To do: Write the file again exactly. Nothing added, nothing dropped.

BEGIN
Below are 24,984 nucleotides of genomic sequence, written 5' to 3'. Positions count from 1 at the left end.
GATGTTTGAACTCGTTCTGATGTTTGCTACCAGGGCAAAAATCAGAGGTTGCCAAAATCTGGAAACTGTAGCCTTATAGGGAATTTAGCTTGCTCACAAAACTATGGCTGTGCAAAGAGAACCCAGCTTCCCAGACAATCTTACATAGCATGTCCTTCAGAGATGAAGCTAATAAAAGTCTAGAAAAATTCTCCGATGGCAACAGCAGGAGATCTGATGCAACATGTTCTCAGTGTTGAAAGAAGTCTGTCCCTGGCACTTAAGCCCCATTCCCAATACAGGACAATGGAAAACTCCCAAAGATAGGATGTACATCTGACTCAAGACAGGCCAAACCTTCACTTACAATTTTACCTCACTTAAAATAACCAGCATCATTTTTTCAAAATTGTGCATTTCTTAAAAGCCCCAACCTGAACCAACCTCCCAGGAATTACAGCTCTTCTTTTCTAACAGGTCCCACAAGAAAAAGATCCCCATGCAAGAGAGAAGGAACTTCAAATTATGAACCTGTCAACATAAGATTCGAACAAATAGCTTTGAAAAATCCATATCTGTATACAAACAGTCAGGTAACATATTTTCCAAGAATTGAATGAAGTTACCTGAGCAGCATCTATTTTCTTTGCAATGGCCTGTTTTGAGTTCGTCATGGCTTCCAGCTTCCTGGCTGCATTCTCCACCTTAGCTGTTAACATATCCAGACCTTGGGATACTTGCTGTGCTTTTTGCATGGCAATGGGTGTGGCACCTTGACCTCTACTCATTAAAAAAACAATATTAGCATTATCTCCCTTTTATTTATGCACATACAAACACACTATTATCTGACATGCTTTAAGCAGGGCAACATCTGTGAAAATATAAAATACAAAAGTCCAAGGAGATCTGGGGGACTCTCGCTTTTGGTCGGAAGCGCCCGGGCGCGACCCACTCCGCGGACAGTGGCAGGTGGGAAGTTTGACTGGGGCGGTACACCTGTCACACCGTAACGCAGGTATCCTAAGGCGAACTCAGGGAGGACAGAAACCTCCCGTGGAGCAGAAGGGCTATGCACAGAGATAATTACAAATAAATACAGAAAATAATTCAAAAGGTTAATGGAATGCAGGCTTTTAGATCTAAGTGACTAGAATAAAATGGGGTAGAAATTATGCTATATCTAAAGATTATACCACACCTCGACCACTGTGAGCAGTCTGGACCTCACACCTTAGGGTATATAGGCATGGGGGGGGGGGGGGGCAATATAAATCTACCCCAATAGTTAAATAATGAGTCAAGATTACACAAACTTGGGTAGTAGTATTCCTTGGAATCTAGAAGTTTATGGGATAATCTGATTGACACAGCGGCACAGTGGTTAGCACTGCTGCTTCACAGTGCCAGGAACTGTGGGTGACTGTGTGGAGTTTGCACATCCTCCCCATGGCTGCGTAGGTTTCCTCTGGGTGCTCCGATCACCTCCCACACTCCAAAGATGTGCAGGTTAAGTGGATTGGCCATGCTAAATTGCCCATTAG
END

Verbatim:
Below are 24,984 nucleotides of genomic sequence, written 5' to 3'. Positions count from 1 at the left end.
GATGTTTGAACTCGTTCTGATGTTTGCTACCAGGGCAAAAATCAGAGGTTGCCAAAATCTGGAAACTGTAGCCTTATAGGGAATTTAGCTTGCTCACAAAACTATGGCTGTGCAAAGAGAACCCAGCTTCCCAGACAATCTTACATAGCATGTCCTTCAGAGATGAAGCTAATAAAAGTCTAGAAAAATTCTCCGATGGCAACAGCAGGAGATCTGATGCAACATGTTCTCAGTGTTGAAAGAAGTCTGTCCCTGGCACTTAAGCCCCATTCCCAATACAGGACAATGGAAAACTCCCAAAGATAGGATGTACATCTGACTCAAGACAGGCCAAACCTTCACTTACAATTTTACCTCACTTAAAATAACCAGCATCATTTTTTCAAAATTGTGCATTTCTTAAAAGCCCCAACCTGAACCAACCTCCCAGGAATTACAGCTCTTCTTTTCTAACAGGTCCCACAAGAAAAAGATCCCCATGCAAGAGAGAAGGAACTTCAAATTATGAACCTGTCAACATAAGATTCGAACAAATAGCTTTGAAAAATCCATATCTGTATACAAACAGTCAGGTAACATATTTTCCAAGAATTGAATGAAGTTACCTGAGCAGCATCTATTTTCTTTGCAATGGCCTGTTTTGAGTTCGTCATGGCTTCCAGCTTCCTGGCTGCATTCTCCACCTTAGCTGTTAACATATCCAGACCTTGGGATACTTGCTGTGCTTTTTGCATGGCAATGGGTGTGGCACCTTGACCTCTACTCATTAAAAAAACAATATTAGCATTATCTCCCTTTTATTTATGCACATACAAACACACTATTATCTGACATGCTTTAAGCAGGGCAACATCTGTGAAAATATAAAATACAAAAGTCCAAGGAGATCTGGGGGACTCTCGCTTTTGGTCGGAAGCGCCCGGGCGCGACCCACTCCGCGGACAGTGGCAGGTGGGAAGTTTGACTGGGGCGGTACACCTGTCACACCGTAACGCAGGTATCCTAAGGCGAACTCAGGGAGGACAGAAACCTCCCGTGGAGCAGAAGGGCTATGCACAGAGATAATTACAAATAAATACAGAAAATAATTCAAAAGGTTAATGGAATGCAGGCTTTTAGATCTAAGTGACTAGAATAAAATGGGGTAGAAATTATGCTATATCTAAAGATTATACCACACCTCGACCACTGTGAGCAGTCTGGACCTCACACCTTAGGGTATATAGGCATGGGGGGGGGGGGGGGCAATATAAATCTACCCCAATAGTTAAATAATGAGTCAAGATTACACAAACTTGGGTAGTAGTATTCCTTGGAATCTAGAAGTTTATGGGATAATCTGATTGACACAGCGGCACAGTGGTTAGCACTGCTGCTTCACAGTGCCAGGAACTGTGGGTGACTGTGTGGAGTTTGCACATCCTCCCCATGGCTGCGTAGGTTTCCTCTGGGTGCTCCGATCACCTCCCACACTCCAAAGATGTGCAGGTTAAGTGGATTGGCCATGCTAAATTGCCCATTAG